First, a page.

on their minds at the most susceptible period.

Nothing is further from my design than to institute a
polemic against individuals or individual institutions. So I
do not propose to re-echo the naming of particular colleges
or institutions incessantly reaching one's ears in South
Africa from British residents, although details, if they were
wanted, are easily available. For present purposes it is
sufficient to judge the schools by their fruits — the minds of
those who have passed through their training. " Drive the
British into the sea."*

* See Appendix.





One of the most impressive speeches I ever heard was one
delivered by Mr. Gladstone, then Prime Minister, in the
early part of 1885, defending his policy towards German
expansion in South Africa — addressing the House of Commons
and the foreign ambassadors. The Prime Minister welcomed
Germany to the field of colonisation, and as a helper in the
great task of spreading European civilisation over Africa and
the world, wished her " God speed."

That Prince Bismarck, then German Chancellor, recipro-
cated such fraternal feelings one may be permitted to doubt.
German interests, and German interests alone, quite legiti-
mately from his nationalist standpoint absorbed his thoughts.
Consolidated Germany had become industrial. Industries
require markets all over the world, and trade follows the flag
— more especially when other nations' traders are excluded
by hostile tariffs. The Scramble for Africa came rather late
or Germany; but Germany took possession of anything
that was left. Among these annexations was that of German
South West Africa, surrounding the British possession, ad-
ministered by Cape Colony, of Walfisch Bay.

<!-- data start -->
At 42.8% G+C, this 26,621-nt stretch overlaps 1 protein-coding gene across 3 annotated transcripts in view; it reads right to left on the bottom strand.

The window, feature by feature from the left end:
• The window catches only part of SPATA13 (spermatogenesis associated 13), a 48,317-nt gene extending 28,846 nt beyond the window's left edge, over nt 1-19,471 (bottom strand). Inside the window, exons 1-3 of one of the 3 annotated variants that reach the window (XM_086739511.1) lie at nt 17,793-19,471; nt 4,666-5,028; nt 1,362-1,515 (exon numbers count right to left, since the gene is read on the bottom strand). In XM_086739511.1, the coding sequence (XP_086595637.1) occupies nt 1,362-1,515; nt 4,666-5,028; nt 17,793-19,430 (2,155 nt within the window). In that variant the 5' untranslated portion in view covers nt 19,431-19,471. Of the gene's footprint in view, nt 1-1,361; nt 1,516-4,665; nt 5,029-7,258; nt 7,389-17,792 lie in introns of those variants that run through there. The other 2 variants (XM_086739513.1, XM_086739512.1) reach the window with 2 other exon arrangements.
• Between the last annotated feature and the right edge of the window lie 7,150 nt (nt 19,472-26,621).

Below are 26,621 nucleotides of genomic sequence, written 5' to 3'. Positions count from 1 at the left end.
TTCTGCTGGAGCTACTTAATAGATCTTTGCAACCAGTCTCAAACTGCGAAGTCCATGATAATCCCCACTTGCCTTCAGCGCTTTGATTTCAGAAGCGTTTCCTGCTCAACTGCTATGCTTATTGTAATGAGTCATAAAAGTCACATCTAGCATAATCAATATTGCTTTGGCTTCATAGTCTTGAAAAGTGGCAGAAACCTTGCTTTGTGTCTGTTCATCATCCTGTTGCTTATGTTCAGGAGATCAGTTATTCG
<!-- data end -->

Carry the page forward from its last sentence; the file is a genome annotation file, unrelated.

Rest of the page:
A generation or two from this will be better able to judge —
as then documents, now in the archives of Continental Foreign
Ofl&ces, may be published — as to the reality of the anti-
British policy freely asciibed to the German Chancellor by
British Imperialists in Johannesburg and in Cape Town. I
shall endeavour to show what their theory was and is. Let


us console ourselves by thinking that in a hundred years the
incredible may become commonplace. Few people in London
at the end of the 18th century would believe that the
Empress Catherine of Eussia could stoop to send written
directions to her ambassador in London to have English
journalists who opposed her policy in their articles in the
London press waylaid and bludgeoned. Yet the carious may
read these directions in the collection of despatches published
a few years ago by order of the Tsar, edited by Professor de
Martens of St. Petersburg. If these journalists had been
warned, and had published their news, they would probably
not have got a soul in England to believe them.

British Imperialists in South Africa ascribe to Prince
Bismarck, and to a less extent to his successors, a definite
anti- British policy, so as to secure for Germany territory
where possible, and, when territory was not attainable, trade.
They allege that the following ascertained facts are proofs of
that policy.

In the first place, the annexation of German South West
Africa, always regarded as within the British sphere of
influence since 1836, being within latitude 25°; and more
than that, actually constituting the Hinterland of the British
possession of the town and harbour of Walfisch Bay. There
is, in fact, even now, no other harbour of the slightest im-